Jon Goode
Gig Seeker Pro

Jon Goode

Band Spoken Word Comedy


This band has not uploaded any videos
This band has not uploaded any videos



"CNN:Jon Goode: A Man of His Words"

ATLANTA, Georgia (CNN) -- In a small independently owned coffee shop on the corner of one of Atlanta's urban pockets, a group of would-be poets come together at open mic night for an evening of poetry and rhymes.

Emmy-nominated spoken-word poet Jon Goode appears in CNN's "Black in America" series.

It's one of the monthly gatherings at Urban Grind coffeehouse that has lured talent as spoken word emerges from the underground.

Artists such as Tommy Bottoms, Goldie, Chas, Nukola and TheresaThaSongbird take turns at the microphone testing their poetic skills. These bohemians of varying talent coin rhymes about subjects ranging from AIDS and prostitution, to high gas prices and the pangs of unrequited love.

But it was the emcee who got the most props that night.

Jon Goode rounded out the evening to much laughter and applause with a lyrical diatribe about his mom and the nostalgia of his youth:

"Kids will be kids but moms will be moms, you can did what you did and mom's gonna show you right from wrong.

'But Billy mom let him stay out for an extra few.'

'I don't give a damn what Billy momma do, I will beat you, I will beat Billy, I will beat Billy momma too!'

That's how my mom used to do."

Originally from Richmond, Virginia, Goode studied economics and finance at James Madison University in Virginia. His Southern-laced vernacular alludes to a rural upbringing. His bookish style -- starched short-sleeve button up with tie, wire-rimmed glasses and a straw boater hat -- is straight out of a Harper Lee novel. Watch Jon Goode perform live »

Black in America
CNN's Soledad O'Brien examines the successes, struggles and complex issues faced by black men in America -- 40 years after the death of Rev. Martin Luther King Jr.
Watch tonight, 9 p.m. ET

see full schedule »
Friends liken him to "a civil rights leader that listens to rap music." Goode's spoken-word performances are drawn from a collection of personal stories, most of which are true, he says.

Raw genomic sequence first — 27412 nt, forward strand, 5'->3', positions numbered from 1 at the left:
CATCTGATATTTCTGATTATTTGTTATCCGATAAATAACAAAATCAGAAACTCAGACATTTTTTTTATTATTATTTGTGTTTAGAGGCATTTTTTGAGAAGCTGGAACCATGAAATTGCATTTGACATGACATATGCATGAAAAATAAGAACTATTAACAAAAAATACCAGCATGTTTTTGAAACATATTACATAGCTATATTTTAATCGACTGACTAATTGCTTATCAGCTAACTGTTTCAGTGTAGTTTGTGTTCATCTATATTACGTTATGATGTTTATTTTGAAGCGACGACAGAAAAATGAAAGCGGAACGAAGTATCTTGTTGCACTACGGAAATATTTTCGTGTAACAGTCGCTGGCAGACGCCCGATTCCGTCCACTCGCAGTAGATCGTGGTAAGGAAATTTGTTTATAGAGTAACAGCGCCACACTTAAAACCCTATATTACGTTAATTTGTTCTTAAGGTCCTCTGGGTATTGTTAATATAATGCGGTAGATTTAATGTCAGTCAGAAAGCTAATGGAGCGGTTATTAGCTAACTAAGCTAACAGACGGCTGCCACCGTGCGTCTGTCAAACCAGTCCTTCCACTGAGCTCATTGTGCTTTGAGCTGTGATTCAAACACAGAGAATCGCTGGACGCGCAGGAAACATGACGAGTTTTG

The seasoned wordsmith rose through the ranks to deliver his rhymes to the spoken-word mainstream. He's done writing stints and made appearances for Nike, Nickelodeon and CNN's "Black in America."

But it was after an appearance on HBO's "Def Poetry Jam" that Goode really started to get noticed.

Goode says the trek to renown was not easy. For several years, he sent the same demo tape to HBO, hoping to get picked up on "Def Poetry Jam." They told him he needed to be more animated, theatrical.

It was not until he filled in on a radio show that he was noticed by an HBO executive, who asked Goode for another tape. Goode passed along the same one he had been sending for the past four years.

Tthe HBO executive "took it home and said, 'that was dope,' " Goode recalled.

One writing gig led to another, and Goode was able to quit his corporate job and make a living from poetry. In 2006, he received an Emmy nomination for a skit written for the Nick@Nite Black History month campaign.

Don't Miss
In Depth: Black in America What did you think about Black in America?
Born of the smoke-infused speakeasies of 1950s and '60s underground San Francisco, California, the art of spoken word was popularized by beatnik writers such as Jack Kerouac.

And music critics have called the Last Poets -- political black poets and musicians who rose from the 1960s civil rights movement -- an early influence on hip-hop music.

In recent years, spoken word has evolved into a byproduct of rap music adopted by the urban community. Hip-hop mogul Russell Simmons popularized spoken word with his "Def Poetry Jam" series on HBO, drawing special performances from big-name celebrities such as Dave Chappelle, Alicia Keyes and Kanye West.